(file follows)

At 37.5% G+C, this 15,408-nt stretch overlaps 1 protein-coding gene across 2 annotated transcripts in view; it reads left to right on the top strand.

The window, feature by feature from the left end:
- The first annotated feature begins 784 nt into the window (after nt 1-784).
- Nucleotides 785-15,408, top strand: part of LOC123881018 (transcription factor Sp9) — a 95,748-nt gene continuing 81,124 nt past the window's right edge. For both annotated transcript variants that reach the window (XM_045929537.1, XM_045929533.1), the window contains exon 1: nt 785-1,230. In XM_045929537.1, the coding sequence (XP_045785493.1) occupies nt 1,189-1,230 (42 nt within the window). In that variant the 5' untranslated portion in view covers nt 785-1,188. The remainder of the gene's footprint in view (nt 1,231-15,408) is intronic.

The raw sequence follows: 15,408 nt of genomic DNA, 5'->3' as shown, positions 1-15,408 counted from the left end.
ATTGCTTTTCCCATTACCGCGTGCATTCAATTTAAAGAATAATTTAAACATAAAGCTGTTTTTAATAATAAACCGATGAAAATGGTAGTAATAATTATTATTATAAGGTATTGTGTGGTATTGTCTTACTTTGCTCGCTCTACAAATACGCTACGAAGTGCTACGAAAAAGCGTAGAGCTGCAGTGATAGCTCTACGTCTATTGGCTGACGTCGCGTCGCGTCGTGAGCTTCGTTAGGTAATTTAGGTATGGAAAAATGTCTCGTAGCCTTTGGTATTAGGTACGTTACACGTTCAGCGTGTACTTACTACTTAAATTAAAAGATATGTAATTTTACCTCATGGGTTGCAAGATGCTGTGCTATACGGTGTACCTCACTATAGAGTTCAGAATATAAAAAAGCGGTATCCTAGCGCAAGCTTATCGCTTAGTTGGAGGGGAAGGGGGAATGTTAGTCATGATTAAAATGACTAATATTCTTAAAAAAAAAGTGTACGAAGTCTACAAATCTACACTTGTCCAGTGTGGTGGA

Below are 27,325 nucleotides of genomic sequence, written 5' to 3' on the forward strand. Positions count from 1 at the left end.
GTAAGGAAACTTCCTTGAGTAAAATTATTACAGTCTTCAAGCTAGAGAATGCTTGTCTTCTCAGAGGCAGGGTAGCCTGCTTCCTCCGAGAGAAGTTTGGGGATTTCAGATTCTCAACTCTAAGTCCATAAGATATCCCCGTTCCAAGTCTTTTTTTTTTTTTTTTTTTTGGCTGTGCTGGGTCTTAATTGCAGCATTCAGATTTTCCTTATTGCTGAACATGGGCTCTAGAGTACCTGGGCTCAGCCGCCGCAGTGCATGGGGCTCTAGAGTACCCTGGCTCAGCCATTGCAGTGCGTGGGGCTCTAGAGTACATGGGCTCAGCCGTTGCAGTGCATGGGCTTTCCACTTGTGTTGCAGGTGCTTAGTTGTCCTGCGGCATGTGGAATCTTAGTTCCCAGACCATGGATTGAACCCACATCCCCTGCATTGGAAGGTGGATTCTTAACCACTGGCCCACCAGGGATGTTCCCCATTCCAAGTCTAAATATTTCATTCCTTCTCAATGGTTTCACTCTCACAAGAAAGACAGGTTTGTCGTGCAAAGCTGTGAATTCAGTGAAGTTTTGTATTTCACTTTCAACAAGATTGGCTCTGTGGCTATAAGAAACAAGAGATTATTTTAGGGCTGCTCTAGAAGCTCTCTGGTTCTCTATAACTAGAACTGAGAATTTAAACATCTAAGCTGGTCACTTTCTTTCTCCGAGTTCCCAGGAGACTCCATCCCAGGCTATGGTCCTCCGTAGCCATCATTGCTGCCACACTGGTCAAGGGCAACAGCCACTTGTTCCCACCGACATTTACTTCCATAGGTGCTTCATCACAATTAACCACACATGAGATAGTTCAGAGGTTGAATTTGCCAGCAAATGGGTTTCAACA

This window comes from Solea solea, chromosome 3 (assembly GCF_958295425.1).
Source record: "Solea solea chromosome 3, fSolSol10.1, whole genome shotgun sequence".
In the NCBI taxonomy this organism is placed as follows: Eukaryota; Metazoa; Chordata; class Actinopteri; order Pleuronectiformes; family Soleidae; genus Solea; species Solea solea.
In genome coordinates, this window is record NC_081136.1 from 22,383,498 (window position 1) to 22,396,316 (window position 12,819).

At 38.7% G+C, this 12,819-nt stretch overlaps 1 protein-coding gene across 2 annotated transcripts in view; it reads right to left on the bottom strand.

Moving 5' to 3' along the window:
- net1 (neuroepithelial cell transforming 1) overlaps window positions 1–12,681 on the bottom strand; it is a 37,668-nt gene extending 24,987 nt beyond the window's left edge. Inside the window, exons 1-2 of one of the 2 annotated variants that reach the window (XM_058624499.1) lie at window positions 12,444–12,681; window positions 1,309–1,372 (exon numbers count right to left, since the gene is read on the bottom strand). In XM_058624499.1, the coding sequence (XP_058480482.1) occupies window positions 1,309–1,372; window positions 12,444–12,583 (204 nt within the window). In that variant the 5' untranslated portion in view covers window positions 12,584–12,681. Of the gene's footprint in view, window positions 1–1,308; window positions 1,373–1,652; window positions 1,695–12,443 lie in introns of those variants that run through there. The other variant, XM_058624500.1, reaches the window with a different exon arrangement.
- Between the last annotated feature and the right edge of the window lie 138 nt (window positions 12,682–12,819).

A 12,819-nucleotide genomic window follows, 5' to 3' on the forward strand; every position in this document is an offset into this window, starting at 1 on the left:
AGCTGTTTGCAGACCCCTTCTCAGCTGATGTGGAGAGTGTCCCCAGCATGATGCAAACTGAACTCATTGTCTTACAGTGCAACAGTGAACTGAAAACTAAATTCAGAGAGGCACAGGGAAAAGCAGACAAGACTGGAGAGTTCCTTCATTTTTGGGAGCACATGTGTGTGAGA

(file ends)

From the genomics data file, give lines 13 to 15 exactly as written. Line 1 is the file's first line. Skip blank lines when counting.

At 38.7% G+C, this 12,819-nt stretch overlaps 1 protein-coding gene across 2 annotated transcripts in view; it reads right to left on the bottom strand.

Moving 5' to 3' along the window:
- net1 (neuroepithelial cell transforming 1) overlaps window positions 1–12,681 on the bottom strand; it is a 37,668-nt gene extending 24,987 nt beyond the window's left edge. Inside the window, exons 1-2 of one of the 2 annotated variants that reach the window (XM_058624499.1) lie at window positions 12,444–12,681; window positions 1,309–1,372 (exon numbers count right to left, since the gene is read on the bottom strand). In XM_058624499.1, the coding sequence (XP_058480482.1) occupies window positions 1,309–1,372; window positions 12,444–12,583 (204 nt within the window). In that variant the 5' untranslated portion in view covers window positions 12,584–12,681. Of the gene's footprint in view, window positions 1–1,308; window positions 1,373–1,652; window positions 1,695–12,443 lie in introns of those variants that run through there. The other variant, XM_058624500.1, reaches the window with a different exon arrangement.